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The Moat You Thought You Had? It’s Been Breached

Pandemic. Near-zero rates. Surge deposits. Those were the days. The realm was secure from interlopers – or so it seemed.

Then came the fastest rise to interest rates in 40 years, and thanks to technology and changing consumer preferences and behaviors, the competitors came, too. Only this time, they didn’t need branches, only a digital presence and the will to invest. With alarming speed, the moat – whether real or perceived – was rendered obsolete. How can regionals and smaller banks defend themselves and their profitability now?

Curinos has been analyzing the migration of deposits from physical locations to digital for many years, but spiking rates and the reemergence of CDs, beyond retail to small business and wealth, have transformed the trend into an accelerating assault. We estimate that retail deposits at traditional banks will be down 1% to 3% this year and roughly flat in 2024. Meanwhile, retail deposits at online banks are expected to finish the year up 8% to 10% and another 8% in 2024. Over the same period, the compound annual growth rate in deposits for online providers is expected to be 8%, versus -3% for traditional banks (See Figure 1). Smaller institutions may fare even worse: Those with assets from $10 billion to $50 billion already have lost more than three-quarters of their pandemic-related surge deposits, almost twice the average for the industry overall (See Figure 2). 

Figure 1: Retail Deposit Forecasts

Source: Curinos Analysis | Retail Forecast as of May 2023

Figure 2: Deposit Surge & Runoff By Asset Tier

Source: Showing data from top 137 U.S. Banks based on total assets | Surge Deposits measured as deposit growth from 2020-2022 in excess of median growth rate from 2016-2019

The loss of accounts and volume is bad enough, but the profitability story gets worse when looking at the cost side. Online banks have added CDs to their menu of mostly high-yield savings accounts at introductory rates of 400 basis points (bp) or more. For them, the marginal cost of funds (mCOF) is whatever premium rate they offer plus non-physical marketing expenses.

But an incumbent bank whose territory is under siege needs to protect its book. That means matching rate (or at least coming close), investing in a retention campaign and doing what it can to bring in new money. All in, a rate move from 1% to 4% to attract, say, $500 million in deposits could translate into a 10% to 12% increase in mCOF and put a serious dent in an institution’s profitability.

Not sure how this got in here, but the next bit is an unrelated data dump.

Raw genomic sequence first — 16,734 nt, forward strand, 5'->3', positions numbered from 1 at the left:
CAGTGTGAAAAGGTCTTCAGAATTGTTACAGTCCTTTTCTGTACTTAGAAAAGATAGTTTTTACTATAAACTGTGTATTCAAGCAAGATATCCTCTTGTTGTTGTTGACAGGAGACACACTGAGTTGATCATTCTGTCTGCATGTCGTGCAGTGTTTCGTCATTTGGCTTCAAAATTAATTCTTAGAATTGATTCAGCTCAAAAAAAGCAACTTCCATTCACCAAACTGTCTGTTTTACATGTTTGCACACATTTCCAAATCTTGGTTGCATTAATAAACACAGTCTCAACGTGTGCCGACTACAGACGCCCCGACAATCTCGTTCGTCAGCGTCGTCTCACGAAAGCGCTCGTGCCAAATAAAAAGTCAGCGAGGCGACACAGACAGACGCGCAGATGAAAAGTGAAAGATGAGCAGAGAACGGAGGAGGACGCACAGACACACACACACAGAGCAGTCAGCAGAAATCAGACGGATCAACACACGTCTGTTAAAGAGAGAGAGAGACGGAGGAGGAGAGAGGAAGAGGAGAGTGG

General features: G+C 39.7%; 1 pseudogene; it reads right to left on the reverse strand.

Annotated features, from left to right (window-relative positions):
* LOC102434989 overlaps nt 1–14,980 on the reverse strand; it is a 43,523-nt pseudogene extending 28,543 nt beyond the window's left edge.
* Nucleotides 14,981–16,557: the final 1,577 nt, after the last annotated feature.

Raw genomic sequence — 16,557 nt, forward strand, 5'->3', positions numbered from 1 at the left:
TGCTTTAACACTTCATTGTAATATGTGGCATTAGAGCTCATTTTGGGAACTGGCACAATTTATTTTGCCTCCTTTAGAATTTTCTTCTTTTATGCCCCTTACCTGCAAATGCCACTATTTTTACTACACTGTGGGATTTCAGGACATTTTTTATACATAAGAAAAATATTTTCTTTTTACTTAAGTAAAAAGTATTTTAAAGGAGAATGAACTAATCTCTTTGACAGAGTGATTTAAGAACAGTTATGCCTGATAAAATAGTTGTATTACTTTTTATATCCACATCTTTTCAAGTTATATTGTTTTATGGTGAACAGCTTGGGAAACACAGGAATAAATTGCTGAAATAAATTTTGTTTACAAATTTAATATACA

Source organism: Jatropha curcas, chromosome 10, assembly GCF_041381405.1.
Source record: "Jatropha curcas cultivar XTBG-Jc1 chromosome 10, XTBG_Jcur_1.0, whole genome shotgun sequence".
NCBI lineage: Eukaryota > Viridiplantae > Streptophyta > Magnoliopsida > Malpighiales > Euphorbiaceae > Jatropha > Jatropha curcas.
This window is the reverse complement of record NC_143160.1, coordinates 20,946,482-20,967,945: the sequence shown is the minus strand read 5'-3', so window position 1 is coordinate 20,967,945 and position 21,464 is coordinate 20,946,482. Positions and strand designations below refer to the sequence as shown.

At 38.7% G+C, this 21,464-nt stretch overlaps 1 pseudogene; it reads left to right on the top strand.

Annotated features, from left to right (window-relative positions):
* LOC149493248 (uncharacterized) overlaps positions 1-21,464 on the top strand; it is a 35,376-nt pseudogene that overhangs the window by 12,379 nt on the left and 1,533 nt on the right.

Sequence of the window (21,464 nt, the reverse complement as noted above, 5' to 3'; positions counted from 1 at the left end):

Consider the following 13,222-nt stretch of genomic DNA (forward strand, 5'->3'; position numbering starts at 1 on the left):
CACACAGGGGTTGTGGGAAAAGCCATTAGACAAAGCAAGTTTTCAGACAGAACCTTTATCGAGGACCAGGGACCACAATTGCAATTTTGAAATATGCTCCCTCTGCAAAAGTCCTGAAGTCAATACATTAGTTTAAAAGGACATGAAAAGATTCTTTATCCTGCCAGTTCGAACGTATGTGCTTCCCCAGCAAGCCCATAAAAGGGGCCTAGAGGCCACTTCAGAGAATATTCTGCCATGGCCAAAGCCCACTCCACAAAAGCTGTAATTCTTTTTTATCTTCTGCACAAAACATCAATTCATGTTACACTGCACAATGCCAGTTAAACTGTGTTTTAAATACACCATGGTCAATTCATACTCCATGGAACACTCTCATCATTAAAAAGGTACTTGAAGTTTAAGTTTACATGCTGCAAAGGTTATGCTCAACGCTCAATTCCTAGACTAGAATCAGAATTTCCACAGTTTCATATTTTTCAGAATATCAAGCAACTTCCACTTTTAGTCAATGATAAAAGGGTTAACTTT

What Can Be Done?

More than ever, banks need a deposit playbook, or an update to the one they already have. Without the right playbook, they may be raising rates too broadly and unnecessarily repricing their back book. What are some strategies that a playbook could reveal? While the deposits profile of every institution is unique, here are several ways a playbook could broaden options and provide steadier profitability.

Launch a balance-augmentation campaign. Through marketing efforts enabled by personalization engines, banks can target only those customers who are more likely to respond to rate and cash offers. This way, banks can achieve meaningful balances without repricing the back book or going out to the deposit market.

Offer a new-money promotion in thin markets. Promotional new-money rates in regions where market share is low can effectively garner new deposits. At the same time, maintaining a high-yield savings rate that is “good enough” in denser markets can help retain most of the existing book. Focusing on new relationships along with rate can ameliorate the effects of having to reprice.

Create a CD-rollover strategy. Fending off high-rate competitors when CDs are rolling over can get expensive. One component of an integrated strategy could be to offset these losses by offering a high top-rate CD for only new money to put a fence around the offer and limit internal cannibalization.

Adopt an exception-pricing strategy. In this approach, a provider can isolate a subset of its renewing CD base (for example, half the branches or two weeks of renewals in a given month) and test exception pricing among qualifying customer against what it’s offering to the overall base. A variation worth testing: Make the exception contingent on a customer deepening their relationship by opening a transactional account. (Other strategies are presented in another article in this issue of Curinos Review, “Higher Rates Push Banks To Draft A CD Maturity Playbook.”)

Introduce a relationship savings product. These products typically reward higher balances with higher rates. If the bank serves enough customers and prospects who are relatively affluent, such an offering could be worth the investment in time and resources.

Double down on small business. On average, small-business deposits cost about half as much to acquire as consumer deposits. And because the most of these deposits are in non-interest-bearing checking, their portfolio rate is only about 25 bp. But this advantage hasn’t been lost on online banks, so now could be the time to act. (See “Small Businesses Offer A Clear Profitability Upside For Banks” in this issue of Curinos Review.)

Curinos projects that by Q4 2024 deposits with online banks will have increased to 24% of the total $7 trillion deposit mix, up from 19% in Q2 2022 (See Figure 3). Because total deposits are likely to remain flat, that increase of $350 billion is the same amount that traditional banks will lose.

Figure 3: Curinos 2023 & 2024 Consumer Deposit Forecast

Source: Curinos Analysis | Forecast as of Sep 2023

To stanch the flow and protect their bottom line, these providers will need to be more strategic than ever. That means putting strategies in place that are conceived and guided by a well-designed deposit playbook.

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